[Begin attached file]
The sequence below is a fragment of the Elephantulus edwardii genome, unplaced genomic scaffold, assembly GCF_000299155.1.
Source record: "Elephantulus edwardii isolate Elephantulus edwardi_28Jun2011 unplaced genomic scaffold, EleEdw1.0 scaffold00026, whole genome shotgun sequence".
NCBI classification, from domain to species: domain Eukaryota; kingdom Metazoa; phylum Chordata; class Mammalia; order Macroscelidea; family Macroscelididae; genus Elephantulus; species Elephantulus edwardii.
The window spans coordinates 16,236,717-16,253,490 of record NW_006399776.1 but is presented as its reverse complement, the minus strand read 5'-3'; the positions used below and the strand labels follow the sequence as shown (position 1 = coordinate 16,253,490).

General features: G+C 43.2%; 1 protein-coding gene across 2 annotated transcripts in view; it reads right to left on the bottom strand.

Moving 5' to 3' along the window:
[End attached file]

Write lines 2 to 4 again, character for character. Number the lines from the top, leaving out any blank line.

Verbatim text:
Source record: "Elephantulus edwardii isolate Elephantulus edwardi_28Jun2011 unplaced genomic scaffold, EleEdw1.0 scaffold00026, whole genome shotgun sequence".
NCBI classification, from domain to species: domain Eukaryota; kingdom Metazoa; phylum Chordata; class Mammalia; order Macroscelidea; family Macroscelididae; genus Elephantulus; species Elephantulus edwardii.
The window spans coordinates 16,236,717-16,253,490 of record NW_006399776.1 but is presented as its reverse complement, the minus strand read 5'-3'; the positions used below and the strand labels follow the sequence as shown (position 1 = coordinate 16,253,490).